The following are prompts rather than specific recommendations for Babies to School age children.
- Ideas for What to Take
- Toys: A familiar toy for every hour on the flight.
- Clothing: A spare outfit or two in hand luggage. Layered clothing including a warm jumper for the air con on the plane.
- Favourite Blanket / Bedding / Comforter
- Food: Normal daily requirements plus an extra two bottles – one for take off and one for landing to decrease the risk of popped ear drums.
- Spoons, bowls, bibs, & wipes
- A cool bag and pack for any food
- Lots of plastic ‘zip loc’ bags – for rubbish, anything wet etc…
- Teething relief product
- Transport – buggy, pram, sling etc….
- More changes of nappies than you think you will need plus cleaning materials, nappy cream and nappy sacks
- If you use aromatherapy Lavender may help sleeping on the flight and also with the jet lag on arrival.
The flight attendants should have hot water (however it does depend on the power supply given to them in the aircraft kitchen, it may take 30mins after take off before they have it!). Remember to take a jug to warm bottles, although long haul flights will have hot water jugs that you can use. If you feel it is necessary to take a portable travel bottle warmer just in case.
Before Boarding the Flight
Take a last change in the airport Parent Room. Make good use of these facilities, as you never know how long it will be before you have these facilities again.
Top tips for the Flight
Children under 2yrs are not usually given their own seat, and for takeoff and landing sit on the parent / primary carer’s lap with a special belt which attaches to the belt that they are wearing. To avoid any unnecessary wriggling around and possible tears during take off, try to leave putting the infants belt on until the final call for flight attendants to sit.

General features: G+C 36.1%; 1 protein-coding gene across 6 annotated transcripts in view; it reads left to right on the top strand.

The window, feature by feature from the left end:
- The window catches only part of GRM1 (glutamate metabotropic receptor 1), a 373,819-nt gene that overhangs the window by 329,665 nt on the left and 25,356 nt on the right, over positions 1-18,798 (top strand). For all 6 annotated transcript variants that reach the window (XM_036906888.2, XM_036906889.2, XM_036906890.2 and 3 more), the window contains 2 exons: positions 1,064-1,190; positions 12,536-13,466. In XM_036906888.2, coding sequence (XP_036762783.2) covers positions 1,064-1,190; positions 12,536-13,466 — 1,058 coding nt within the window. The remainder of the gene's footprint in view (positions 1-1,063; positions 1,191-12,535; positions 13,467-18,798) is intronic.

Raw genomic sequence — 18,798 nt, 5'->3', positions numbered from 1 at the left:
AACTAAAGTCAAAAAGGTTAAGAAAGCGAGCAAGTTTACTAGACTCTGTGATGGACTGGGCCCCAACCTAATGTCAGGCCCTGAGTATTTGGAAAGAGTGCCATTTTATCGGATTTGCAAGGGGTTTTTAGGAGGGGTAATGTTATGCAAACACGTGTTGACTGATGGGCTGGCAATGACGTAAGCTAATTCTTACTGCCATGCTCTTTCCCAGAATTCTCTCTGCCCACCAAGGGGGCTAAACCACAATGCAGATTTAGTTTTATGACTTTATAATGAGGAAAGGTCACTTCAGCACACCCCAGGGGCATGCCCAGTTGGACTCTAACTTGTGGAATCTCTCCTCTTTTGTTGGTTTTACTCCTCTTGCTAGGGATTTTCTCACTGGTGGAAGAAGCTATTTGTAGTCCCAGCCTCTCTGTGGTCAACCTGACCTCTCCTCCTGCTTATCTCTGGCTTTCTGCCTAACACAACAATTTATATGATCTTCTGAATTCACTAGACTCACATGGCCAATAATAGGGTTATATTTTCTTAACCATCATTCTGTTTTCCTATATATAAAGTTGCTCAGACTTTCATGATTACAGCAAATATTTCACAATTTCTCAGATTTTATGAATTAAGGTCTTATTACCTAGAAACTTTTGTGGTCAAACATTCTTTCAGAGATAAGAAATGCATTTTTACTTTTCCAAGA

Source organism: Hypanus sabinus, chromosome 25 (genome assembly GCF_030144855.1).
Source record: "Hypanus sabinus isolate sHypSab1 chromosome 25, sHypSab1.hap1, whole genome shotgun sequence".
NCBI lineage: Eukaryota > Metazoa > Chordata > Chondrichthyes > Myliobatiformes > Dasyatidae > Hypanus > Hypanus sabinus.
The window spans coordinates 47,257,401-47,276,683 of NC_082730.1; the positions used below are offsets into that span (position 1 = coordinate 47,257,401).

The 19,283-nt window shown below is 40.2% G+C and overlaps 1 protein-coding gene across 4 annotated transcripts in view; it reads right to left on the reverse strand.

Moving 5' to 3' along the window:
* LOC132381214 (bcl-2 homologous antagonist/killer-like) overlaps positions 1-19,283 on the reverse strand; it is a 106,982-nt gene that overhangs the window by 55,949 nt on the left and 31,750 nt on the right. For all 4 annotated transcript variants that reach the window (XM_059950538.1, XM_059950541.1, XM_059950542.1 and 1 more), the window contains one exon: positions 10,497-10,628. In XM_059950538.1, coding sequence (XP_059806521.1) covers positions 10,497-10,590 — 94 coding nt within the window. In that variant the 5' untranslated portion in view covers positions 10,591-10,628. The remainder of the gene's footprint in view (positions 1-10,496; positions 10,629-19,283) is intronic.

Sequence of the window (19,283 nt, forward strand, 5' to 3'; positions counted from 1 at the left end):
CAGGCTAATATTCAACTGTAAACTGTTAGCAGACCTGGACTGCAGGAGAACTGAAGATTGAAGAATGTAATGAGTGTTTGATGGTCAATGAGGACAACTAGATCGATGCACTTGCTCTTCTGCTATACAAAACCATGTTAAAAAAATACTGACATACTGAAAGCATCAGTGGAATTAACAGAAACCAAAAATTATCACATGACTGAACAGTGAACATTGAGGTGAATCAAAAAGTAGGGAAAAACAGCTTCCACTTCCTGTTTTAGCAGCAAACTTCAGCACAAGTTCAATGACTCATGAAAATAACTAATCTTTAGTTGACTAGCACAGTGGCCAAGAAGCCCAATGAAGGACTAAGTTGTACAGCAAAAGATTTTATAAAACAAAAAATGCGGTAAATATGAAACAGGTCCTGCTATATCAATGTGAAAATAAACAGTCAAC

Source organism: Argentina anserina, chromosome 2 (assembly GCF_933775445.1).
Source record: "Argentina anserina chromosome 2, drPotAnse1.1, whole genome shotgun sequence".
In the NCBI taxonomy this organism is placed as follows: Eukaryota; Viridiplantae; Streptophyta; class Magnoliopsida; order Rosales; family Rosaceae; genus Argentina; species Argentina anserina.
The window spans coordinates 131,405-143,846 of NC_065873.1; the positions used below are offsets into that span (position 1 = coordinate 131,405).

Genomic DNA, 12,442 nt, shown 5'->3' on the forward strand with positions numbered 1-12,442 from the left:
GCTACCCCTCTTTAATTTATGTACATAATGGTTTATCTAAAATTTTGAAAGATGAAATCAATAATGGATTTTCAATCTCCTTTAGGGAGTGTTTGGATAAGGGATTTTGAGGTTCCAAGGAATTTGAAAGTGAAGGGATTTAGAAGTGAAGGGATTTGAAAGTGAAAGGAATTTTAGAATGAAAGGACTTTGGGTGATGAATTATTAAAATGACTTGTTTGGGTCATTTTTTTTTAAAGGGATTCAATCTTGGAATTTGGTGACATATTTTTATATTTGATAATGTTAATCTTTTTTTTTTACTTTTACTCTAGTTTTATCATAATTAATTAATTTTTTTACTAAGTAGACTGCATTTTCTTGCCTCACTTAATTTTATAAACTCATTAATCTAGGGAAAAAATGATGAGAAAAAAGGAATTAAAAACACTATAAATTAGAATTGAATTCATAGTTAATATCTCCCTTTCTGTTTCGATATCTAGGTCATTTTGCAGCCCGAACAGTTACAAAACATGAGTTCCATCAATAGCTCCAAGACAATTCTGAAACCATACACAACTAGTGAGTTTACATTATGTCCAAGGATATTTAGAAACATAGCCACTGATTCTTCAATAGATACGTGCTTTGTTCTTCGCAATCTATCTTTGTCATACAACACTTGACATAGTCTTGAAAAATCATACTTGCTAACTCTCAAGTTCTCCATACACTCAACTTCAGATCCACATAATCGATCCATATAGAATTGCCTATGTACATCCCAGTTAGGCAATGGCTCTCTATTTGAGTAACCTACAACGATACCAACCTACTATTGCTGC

Encourage your infant to suck on takeoff and landing, this can be a bottle, soother, drink or with older children a sweetie.
If you use a stroller or buggy, ensure it is fully collapsible and ask at check in if there is provision to store on the plane – this always helps to free up hands for luggage.
If you have any concerns or problem on the flight ask to speak to the flight Purser. The Purser will usually do their best to advise and help you through the flight.
When travelling through time zones, Jet Lag in infants can prove very tiring for both the child and the carer. To limit the effects of jet lag remember these key points:
- Rest and sleep as much as possible on the journey and flight to and from your destination.
- Drink plenty of fluids – water is best, too much is never enough!
- Allow your child to adjust to the new time zone gradually. Give them food in small amounts when they request food outside of the new meal times. Always give water / fluids when requested.
- For each hour of time difference allow one day of adjustment. For example: 3 hrs Difference = 3 days adjustment, 1 hour each day.
- Try to give your child plenty of natural light during the new day and make sure the new night bedroom is dark. This avoids confusion over the new night and day pattern.
- Establish the same routine pattern that the child is already familiar with as soon as possible, working it into the new time zone.